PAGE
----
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Publisher: Aspyr Media    Genre: Sports
Min OS X: Any Version    CPU: G3 @ 450 MHz    RAM: 128 MB    8x CD-ROM


4x4 Evolution 2
March 11, 2002 | Eddie Park
Pages:1234Gallery


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Last week, a copy of Terminal Reality's latest racing effort, 4x4 Evo 2, arrived in my mailbox. Ported to the Mac by Gathering of Developers (GoD) and published by Aspyr Media, this game promised the latest and greatest in off-road racing, including a huge number of cars and plenty of tracks with which to tear it up. All of which didn't excite me in the least.

Let me say one thing right off the bat. I am not a racing fan, a driving fan, or even a car fan. My knowledge of automobiles extends to changing the oil, swapping a spare tire, and getting from point A to point B without mishap. That being said, I wasn't terribly thrilled with the prospect of reviewing this game.

You can imagine my surprise when, after putting 4x4 Evo 2 through its paces, I discovered a racing game with enough flexibility, creativity, and fun to charm even a non-racing game fan such as myself. What astounded me even more was that I was playing it on a computer of all things - my earlier mindset regulated that consoles were infinitely superior machines on which to play racing games.

But enough of the pre-review banter. For those unfamiliar with this title, Evo 2 is a racing game, with the usual objective of being the first to cross the finish line. However, instead of driving the usual assortment of bullet cars, Evo 2 puts would-be mud slingers behind the wheel of a 4x4 truck or SUV and subjects players to various off-road courses. And the great thing is, it works.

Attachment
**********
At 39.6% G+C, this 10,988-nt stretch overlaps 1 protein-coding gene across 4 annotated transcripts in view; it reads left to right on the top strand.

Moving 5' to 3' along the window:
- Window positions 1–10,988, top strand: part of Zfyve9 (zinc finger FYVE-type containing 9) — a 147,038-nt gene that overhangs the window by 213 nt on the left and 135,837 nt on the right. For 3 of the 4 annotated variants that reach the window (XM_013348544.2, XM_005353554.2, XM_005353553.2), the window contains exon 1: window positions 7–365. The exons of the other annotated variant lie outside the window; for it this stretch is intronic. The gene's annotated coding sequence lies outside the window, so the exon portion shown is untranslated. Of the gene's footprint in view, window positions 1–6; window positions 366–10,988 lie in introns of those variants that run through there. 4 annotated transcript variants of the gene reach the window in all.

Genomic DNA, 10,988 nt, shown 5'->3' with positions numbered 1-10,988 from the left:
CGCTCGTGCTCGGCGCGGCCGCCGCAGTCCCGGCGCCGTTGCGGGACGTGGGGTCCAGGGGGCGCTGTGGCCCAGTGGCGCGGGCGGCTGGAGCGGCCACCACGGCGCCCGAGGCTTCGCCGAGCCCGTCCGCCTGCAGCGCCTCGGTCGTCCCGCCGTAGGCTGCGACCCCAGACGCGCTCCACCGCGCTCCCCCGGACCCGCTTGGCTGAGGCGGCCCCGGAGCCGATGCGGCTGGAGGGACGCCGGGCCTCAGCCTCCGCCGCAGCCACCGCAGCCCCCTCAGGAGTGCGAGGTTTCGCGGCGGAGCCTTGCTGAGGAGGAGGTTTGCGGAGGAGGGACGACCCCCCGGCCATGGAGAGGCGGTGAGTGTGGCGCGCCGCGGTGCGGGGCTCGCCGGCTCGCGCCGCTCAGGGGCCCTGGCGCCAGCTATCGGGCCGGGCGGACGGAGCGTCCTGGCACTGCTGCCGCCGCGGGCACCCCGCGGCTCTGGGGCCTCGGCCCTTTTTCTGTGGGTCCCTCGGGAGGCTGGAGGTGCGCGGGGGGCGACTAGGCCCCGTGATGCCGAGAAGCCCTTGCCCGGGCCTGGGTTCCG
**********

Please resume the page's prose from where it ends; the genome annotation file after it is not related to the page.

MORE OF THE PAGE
Ain't Nuthin Prettier Than a Mud-Splattered Windshield
Regardless of how a racing game plays, one of the impressions I get from racing fans is that looks matter. One only has to look at the current crop of racing games, including the almighty Gran Turismo 3, to realize that super-realistic graphics, complete with crazy lighting effects and slickjazz paintjobs, are the order of the day. Heck, some of these racing games even come with virtual dirt, which gives them the excuse to put in a "wash your car" option in their games.

Evo 2 definitely seems to follow this trend. This game is pretty. The environments are photorealistic, from dirt roads winding through a small countryside to a paved construction site, everything screams realism. Weather also plays a factor, with sunny days being considerably easier on the tires than rainy ones. My personal favorite stage is Farm Road 109, which features several railroad crossings, speed limit signs, and a crop duster that flies overhead.

The environments are also well animated and fairly interactive. As you plow down a dirt road, dust gets kicked up, particularly when grinding through a tough area. The aforementioned speed limit signs can be mowed down, and Farm Road 109 even includes a train that circles continuously around the tracks that can impede your progress by getting in your way. It was touches like this that really impressed me.

The cars themselves are also well detailed and well animated to the point of being photorealistic. A newly washed car will reflect the sun brightly off its new paint job, with the chassis bouncing crazily off the suspension as it pulls some serious off-roading. The replays in particular show off the realism quite well, and people walking by your monitor from afar may have to double check to make sure you're not watching the latest broadcast rally.



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